Turkey is looking to tap into the vast potential of the Anatolian heartland, which is home to countless endemic plants used for centuries to treat different diseases.
The country wants to develop a locally made "national drug," as part of its "domestic and national" initiative, which involves everything from tanks to software to curb imports. The drug is being developed jointly by the Health Ministry and local universities.
Professor Nazım Şekeroğlu, who heads Association of Mediterranean Medical and Aromatic Plants Association, said academics studying medicinal and aromatic plants stepped up efforts after President Recep Tayyip Erdoğan's recent call for the development of a "national drug."
"The studies will not be confined to academic papers. Soon, with the support of the Health Ministry, we will be able to manufacture our own medicine using our natural resources," he says.
Localizing drug production is among Turkey's goals in its struggle to cut import costs in healthcare and offer a better alternative to existing medications. Experts are working on the classification of plants that can be used in the development of entirely plant-based drugs. Şekeroğlu said Anatolia is rich in terms of endemic plant diversity and knowledge in the field. "Turkey has the potential to be a leading international actor in the field of plant-based medications. It can reap profits up to $20 billion within just four years, from products made of medicinal and aromatic plants. Medicinal plants will be in the spotlight more in the future, not only in drug production but also in the cosmetics sector. With the right steps, Turkey can have a large market share in plant-based drugs," he added.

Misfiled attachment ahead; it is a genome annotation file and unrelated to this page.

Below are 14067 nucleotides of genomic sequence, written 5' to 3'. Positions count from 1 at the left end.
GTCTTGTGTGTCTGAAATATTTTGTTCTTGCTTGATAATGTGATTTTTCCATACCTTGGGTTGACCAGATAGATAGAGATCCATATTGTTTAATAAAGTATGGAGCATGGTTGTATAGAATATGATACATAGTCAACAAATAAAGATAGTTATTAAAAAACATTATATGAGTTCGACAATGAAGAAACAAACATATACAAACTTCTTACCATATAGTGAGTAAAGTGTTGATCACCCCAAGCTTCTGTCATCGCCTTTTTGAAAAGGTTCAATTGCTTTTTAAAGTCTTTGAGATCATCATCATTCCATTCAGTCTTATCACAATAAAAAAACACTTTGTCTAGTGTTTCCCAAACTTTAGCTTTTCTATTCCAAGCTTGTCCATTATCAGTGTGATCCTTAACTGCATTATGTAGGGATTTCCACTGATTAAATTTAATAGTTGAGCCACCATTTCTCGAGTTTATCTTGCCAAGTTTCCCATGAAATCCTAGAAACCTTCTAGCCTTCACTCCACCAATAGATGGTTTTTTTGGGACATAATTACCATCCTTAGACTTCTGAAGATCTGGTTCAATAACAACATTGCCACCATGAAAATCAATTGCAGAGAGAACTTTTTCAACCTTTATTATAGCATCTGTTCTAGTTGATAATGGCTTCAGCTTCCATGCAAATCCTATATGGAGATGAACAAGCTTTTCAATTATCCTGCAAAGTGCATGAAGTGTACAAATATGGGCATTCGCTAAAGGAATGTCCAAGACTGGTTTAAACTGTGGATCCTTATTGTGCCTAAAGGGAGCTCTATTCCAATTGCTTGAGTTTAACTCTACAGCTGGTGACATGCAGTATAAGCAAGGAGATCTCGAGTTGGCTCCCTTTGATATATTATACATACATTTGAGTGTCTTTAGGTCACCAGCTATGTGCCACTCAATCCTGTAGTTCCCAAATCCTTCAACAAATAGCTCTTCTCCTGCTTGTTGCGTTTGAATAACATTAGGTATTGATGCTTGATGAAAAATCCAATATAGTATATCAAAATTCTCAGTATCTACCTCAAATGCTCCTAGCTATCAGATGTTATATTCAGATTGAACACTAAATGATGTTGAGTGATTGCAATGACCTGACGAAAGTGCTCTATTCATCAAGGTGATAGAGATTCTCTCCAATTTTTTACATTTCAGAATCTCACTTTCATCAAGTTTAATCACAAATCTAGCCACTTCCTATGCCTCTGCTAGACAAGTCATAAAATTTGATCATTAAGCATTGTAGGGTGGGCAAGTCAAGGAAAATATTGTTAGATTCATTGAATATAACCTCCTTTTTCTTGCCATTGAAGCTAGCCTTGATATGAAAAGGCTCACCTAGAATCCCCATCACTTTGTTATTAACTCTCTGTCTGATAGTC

He said Turkey has been an international example in traditional and alternative medicine, but acknowledged it lagged behind other countries when it comes to medicinal plants.
"Germany, the U.S. and Japan took significant steps in the 1950s in using medicinal and aromatic plants to develop drugs and they are now global leaders in the market. Turkey has more than 12,000 species of medicinal plants and most are endemic. We also have a rich resource of ethnobotanical knowledge or folk medicine compiled from the experience of different culture lived in Anatolia," he pointed out.
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